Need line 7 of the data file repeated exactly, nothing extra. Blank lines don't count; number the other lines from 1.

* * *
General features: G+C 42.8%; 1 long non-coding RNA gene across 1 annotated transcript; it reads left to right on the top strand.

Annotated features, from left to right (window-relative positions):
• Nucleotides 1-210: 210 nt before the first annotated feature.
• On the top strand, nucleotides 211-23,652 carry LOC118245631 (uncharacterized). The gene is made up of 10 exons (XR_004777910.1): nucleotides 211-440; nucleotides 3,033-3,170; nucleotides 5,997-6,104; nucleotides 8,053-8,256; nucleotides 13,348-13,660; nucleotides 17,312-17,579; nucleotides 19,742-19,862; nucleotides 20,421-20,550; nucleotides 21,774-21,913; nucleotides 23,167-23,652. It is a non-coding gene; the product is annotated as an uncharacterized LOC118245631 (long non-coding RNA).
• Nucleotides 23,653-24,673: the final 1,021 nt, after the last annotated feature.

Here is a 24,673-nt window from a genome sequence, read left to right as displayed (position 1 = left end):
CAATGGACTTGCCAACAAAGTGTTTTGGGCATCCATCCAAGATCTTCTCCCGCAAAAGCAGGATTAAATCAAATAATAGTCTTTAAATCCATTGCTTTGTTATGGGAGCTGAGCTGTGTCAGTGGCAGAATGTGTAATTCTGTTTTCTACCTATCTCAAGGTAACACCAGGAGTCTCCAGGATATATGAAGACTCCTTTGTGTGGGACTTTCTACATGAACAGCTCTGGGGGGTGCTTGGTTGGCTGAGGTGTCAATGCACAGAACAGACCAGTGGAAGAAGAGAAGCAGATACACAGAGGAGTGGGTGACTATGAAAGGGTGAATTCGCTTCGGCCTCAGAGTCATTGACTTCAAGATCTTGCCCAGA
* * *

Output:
CAATGGACTTGCCAACAAAGTGTTTTGGGCATCCATCCAAGATCTTCTCCCGCAAAAGCAGGATTAAATCAAATAATAGTCTTTAAATCCATTGCTTTGTTATGGGAGCTGAGCTGTGTCAGTGGCAGAATGTGTAATTCTGTTTTCTACCTATCTCAAGGTAACACCAGGAGTCTCCAGGATATATGAAGACTCCTTTGTGTGGGACTTTCTACATGAACAGCTCTGGGGGGTGCTTGGTTGGCTGAGGTGTCAATGCACAGAACAGACCAGTGGAAGAAGAGAAGCAGATACACAGAGGAGTGGGTGACTATGAAAGGGTGAATTCGCTTCGGCCTCAGAGTCATTGACTTCAAGATCTTGCCCAGA